Some hunters are targeting Colorado’s important tourism dollars by urging a boycott of the state because of its recently approved gun control legislation.

“It’s a question of principle,” Chris Jurney, vice president of the Colorado Outfitters Association, a group that represents many of the guides and outfitters that cater to out-of-state hunters, told the Los Angeles Times. “It’s a real threat; people are tired of having their rights infringed upon.”

Last week, Colorado became the first Western state to approve gun control measures, including an expansion of background checks for prospective buyers and a limit on the size of ammunition magazines. Other states, such as New York, have taken tougher steps in response to deadly attacks by lone gunmen in Newtown, Conn., and Aurora, Colo.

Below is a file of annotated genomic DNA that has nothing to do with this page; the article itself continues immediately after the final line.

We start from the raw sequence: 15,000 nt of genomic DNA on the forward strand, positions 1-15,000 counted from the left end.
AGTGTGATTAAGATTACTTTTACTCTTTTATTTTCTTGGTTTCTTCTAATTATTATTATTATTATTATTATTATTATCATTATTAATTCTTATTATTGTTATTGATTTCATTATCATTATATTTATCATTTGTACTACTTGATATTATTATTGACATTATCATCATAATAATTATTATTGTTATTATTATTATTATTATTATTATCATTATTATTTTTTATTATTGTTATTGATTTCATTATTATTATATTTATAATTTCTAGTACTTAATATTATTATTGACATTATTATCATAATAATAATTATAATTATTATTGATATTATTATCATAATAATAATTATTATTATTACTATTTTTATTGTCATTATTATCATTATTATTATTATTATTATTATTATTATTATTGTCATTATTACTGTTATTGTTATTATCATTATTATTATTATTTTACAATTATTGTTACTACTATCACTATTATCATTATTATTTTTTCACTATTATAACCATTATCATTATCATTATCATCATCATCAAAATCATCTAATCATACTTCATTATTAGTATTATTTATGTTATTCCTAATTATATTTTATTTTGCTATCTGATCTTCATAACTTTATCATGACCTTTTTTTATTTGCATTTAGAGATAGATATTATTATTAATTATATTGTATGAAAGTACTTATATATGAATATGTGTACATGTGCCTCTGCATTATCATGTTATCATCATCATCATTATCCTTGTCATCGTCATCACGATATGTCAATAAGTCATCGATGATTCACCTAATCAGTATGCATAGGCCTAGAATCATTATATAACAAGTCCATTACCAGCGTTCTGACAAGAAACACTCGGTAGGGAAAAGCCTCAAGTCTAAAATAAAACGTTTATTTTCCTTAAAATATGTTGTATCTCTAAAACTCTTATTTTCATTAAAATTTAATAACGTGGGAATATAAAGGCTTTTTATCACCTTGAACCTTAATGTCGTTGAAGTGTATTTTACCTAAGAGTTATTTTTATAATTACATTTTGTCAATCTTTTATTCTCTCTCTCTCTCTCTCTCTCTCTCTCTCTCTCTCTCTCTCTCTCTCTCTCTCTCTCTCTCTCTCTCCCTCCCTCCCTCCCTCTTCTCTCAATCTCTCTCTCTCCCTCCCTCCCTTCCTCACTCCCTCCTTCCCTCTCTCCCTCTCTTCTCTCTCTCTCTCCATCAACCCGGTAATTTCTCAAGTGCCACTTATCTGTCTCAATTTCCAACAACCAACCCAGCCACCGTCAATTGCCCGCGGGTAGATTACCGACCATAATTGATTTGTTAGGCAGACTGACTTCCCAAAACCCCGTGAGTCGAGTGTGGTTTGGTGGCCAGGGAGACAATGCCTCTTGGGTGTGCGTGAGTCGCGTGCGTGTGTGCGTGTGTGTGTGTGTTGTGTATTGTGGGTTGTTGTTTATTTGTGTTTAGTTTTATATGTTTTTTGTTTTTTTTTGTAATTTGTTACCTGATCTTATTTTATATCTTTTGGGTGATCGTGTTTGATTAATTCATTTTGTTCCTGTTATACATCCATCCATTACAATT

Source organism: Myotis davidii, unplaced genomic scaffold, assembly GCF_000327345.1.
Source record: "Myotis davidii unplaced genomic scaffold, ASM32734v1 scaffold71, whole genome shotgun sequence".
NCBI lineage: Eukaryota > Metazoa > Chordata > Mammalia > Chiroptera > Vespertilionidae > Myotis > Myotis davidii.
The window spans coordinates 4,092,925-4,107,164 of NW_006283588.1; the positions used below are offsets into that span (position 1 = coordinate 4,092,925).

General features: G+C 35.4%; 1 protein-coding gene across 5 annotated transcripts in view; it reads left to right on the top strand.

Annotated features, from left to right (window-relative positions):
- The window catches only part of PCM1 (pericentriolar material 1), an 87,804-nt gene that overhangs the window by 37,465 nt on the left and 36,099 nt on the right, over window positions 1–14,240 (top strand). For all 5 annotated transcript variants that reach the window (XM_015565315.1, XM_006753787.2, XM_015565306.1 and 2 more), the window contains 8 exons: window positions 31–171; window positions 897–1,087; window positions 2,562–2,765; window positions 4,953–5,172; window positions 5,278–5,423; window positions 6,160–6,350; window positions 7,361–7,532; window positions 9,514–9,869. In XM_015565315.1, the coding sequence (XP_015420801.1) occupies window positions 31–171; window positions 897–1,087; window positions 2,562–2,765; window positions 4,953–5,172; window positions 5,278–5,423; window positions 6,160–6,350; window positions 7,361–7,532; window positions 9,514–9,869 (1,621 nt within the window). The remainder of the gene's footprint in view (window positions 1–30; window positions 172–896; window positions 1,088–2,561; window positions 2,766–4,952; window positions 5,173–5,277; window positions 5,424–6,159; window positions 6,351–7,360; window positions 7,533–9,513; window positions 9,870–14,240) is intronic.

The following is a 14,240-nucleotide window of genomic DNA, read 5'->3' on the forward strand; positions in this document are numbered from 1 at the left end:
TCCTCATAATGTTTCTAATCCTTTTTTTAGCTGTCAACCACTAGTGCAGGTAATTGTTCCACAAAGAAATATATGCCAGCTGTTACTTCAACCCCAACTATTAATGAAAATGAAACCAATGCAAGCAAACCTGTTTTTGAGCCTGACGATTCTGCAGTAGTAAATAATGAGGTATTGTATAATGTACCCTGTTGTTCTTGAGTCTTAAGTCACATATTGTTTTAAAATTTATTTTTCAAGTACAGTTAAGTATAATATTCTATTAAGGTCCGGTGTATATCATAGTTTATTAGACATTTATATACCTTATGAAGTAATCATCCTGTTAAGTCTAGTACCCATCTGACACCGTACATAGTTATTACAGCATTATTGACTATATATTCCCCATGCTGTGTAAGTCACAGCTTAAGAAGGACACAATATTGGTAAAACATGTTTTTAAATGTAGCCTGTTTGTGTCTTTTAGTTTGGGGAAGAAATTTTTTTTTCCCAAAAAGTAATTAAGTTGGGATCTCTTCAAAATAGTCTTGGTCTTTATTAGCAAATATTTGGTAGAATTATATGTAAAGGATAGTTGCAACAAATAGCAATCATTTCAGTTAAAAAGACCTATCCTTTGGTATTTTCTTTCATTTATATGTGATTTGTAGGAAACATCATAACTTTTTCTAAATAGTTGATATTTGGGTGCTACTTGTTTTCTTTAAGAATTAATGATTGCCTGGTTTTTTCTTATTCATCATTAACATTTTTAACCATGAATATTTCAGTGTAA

Congress is expected to debate a package of restrictions when it returns from spring break.

But as a Western state with a strong history of guns, Colorado carries a special status, and hunters are concerned.

“Ultimately we didn’t support any of the bills as they were presented,” said Jurney, a registered outfitter and guide. “It gets back to a basic infringement of the Second Amendment rights, and that’s principle enough so sportsmen will act.”

Jurney said he and others have received emails from sportsmen’s groups urging members to boycott Colorado. Michael Bane, a freelance producer for the Outdoor Channel, said he would no longer film his four shows in Colorado, according to the Gazette in Colorado Springs, which first reported on the boycott.

The impact of any boycott will be hard to measure for a while. The laws go into effect in July and hunting season for rifle doesn’t start until the late summer and early autumn.”